Sneaking peeks at the porn clowns

Even flaming exhibitionists agree: Digital cameras and the Internet make invading a person's privacy much too easy.

Topics: Privacy,

Ouchy the Clown and his wife iKandi are, as their names might suggest, no strangers to attention. In the 2001 edition of the San Francisco Bay Guardian’s Best of the Bay awards, Ouchy was named “Best marriage counselor who will beat you into reconciliation.” It’s not clear how much competition he had. For her part, iKandi was one of a group of guerrilla porn clowns who were recently thrown out of Macworld trying to promote their fake company, Evil Klown Industries LLC, and its iKlown Personal Digital Companion.

But when Ouchy and iKandi found pictures of themselves taken last fall at San Francisco’s infamous Folsom Street Fair posted online, they got steamed. Ouchy had been performing his locally famous evil clown act, collecting $1 per minute spent flogging people on behalf of the Sisters of Perpetual Indulgence, made up as he often is in a carefully-done fusion of white-face, red nose, black leather and lots of skin. IKandi, who has worked for years in public relations, was doing what she calls her “media bitch thing”: trying to get the many would-be Annie Leibovitzes in the crowd to donate $1 per picture to the Sisters.

What they didn’t know was that Stuart Zimmerman, the owner of a new photo storage Web site called Funpixs, was part of the camera-toting paparazzi. He snapped some shots of Ouchy and iKandi — and several of their friends — and then posted them on his fledgling site.

Flash forward several months to the day some friends sent Ouchy and iKandi a URL for the Funpixs pages where their Folsom Street Fair pictures were on display. Funpixs, which ostensibly bills itself as a place to store your own personal photographs, also functions as a site where people can buy hot images of hot people doing hot things at hot events.

They blew up, and iKandi fired off a furious message demanding the shots be removed. A couple hours later, a response arrived, granting her wish. But the message was hardly contrite. “[K]eep in mind that you were photographed at a PUBLIC EVENT and knew quite well that your picture would be taken probably hundreds — if not thousands — of times without your permission and without any say as to what is done with them. That is just your implied consent for being there and dressing up to attract attention.”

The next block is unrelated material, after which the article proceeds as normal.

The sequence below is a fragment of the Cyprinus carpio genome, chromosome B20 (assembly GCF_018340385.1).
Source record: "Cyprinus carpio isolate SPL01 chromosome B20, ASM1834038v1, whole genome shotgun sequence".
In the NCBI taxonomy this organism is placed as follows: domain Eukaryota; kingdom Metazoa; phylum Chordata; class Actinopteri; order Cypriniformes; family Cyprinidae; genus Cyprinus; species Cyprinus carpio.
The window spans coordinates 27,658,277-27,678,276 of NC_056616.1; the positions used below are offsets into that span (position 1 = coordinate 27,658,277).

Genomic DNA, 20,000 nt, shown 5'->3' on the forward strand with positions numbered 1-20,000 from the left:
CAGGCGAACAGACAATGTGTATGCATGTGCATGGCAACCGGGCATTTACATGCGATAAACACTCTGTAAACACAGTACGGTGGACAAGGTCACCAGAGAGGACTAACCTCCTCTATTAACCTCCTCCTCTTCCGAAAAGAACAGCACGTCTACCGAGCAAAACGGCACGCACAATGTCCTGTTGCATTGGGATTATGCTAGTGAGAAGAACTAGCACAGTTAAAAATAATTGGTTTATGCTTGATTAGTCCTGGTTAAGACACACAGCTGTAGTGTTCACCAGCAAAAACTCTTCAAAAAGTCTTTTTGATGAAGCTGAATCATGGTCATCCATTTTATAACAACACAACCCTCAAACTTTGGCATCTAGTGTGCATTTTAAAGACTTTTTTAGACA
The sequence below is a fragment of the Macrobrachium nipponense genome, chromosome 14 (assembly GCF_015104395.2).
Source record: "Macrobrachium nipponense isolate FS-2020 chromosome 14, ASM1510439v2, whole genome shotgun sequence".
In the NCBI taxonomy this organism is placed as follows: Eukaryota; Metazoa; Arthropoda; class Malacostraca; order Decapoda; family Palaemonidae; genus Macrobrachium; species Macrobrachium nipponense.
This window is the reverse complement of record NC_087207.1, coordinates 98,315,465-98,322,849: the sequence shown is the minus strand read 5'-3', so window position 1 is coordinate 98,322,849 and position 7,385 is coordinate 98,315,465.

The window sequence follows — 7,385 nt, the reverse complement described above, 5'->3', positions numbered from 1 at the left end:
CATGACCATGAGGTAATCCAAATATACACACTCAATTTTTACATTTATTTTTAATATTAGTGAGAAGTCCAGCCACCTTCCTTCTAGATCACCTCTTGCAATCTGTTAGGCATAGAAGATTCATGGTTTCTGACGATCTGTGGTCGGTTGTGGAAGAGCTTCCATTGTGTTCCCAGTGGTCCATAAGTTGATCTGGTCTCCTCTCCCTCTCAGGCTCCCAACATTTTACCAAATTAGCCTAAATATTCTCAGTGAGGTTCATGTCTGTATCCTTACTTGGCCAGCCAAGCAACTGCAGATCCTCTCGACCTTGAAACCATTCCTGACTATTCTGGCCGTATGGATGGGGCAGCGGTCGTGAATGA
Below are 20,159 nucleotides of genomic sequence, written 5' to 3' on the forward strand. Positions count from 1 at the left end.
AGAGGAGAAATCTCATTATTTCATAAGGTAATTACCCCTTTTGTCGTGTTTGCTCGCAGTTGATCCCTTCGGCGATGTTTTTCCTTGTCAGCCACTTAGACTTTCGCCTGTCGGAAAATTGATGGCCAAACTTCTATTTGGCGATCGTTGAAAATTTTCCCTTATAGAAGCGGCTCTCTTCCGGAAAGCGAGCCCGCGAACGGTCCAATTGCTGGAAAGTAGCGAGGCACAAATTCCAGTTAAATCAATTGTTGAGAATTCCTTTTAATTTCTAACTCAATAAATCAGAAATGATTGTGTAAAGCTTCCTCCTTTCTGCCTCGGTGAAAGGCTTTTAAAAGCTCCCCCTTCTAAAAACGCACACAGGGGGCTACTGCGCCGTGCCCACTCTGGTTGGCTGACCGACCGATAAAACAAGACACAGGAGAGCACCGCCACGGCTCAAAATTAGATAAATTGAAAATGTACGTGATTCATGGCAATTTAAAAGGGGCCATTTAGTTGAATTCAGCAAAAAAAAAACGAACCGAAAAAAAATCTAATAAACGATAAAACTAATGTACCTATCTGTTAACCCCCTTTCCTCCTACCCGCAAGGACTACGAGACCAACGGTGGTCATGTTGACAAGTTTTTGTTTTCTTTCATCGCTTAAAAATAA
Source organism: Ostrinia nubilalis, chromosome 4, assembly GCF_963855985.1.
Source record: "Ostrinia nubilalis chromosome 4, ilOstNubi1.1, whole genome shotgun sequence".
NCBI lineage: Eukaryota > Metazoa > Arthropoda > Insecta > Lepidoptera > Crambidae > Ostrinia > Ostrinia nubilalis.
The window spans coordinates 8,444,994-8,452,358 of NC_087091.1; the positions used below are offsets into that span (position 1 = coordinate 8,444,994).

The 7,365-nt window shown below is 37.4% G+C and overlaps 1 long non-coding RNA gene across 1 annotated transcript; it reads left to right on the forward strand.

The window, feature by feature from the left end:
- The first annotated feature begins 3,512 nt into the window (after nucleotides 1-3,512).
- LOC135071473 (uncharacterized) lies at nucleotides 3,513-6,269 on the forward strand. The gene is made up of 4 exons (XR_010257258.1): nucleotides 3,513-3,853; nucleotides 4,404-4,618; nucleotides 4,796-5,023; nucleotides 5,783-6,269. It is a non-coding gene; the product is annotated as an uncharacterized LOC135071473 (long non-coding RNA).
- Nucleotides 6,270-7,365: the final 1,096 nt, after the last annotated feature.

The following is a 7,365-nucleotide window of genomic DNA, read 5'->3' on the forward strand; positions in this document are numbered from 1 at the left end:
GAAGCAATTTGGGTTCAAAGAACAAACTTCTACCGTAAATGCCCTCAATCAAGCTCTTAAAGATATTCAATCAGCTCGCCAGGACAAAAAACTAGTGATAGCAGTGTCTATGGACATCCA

Ouchy and iKandi knew their pictures were being taken at the fair. In fact, iKandi says, she didn’t care when a photographer from Hustler took some shots of her wearing her leather corset, “with titties popped out,” a see-through skirt and striped stockings. “We wouldn’t mind being in Hustler,” she says. “We gave consent and second of all, we get exposure that’s legitimate that we approve of.”

So why did she and Ouchy object when their images appeared on Funpixs? Because they weren’t able to choose, they say; they weren’t able to decide if they wanted Zimmerman making money off them, or if they’d get to share the profits. “I feel like they’re sucking the blood out of the arts scene when they do stuff like this,” iKandi says.

Zimmerman says he hadn’t thought he was crossing the line by posting and selling photos he’d taken at the Folsom Street Fair, which he called a “test event” for Funpixs. Sheepishly, he also says that because of the controversy caused by the pictures — others complained in addition to Ouchy and iKandi — he no longer sells photos from public events. “It was never our intention to piss people off,” Zimmerman explains. “We thought we were providing a service that people like and preserving a memory from an event people attended.”

But did he break any laws?

In their 1998 article “The Developing Right of Publicity,” Chicago attorneys Robert J. Labate and Jonathan S. Jennings addressed the issue of how much control subjects of photographs have over their own image. “The right of publicity is the right of a person to control the commercial use of her identity, such as her name, likeness and in some cases, voice,” wrote Labate and Jennings. “Generally, it is recognized as a property right (that is, you own it) which can be assigned or licensed.”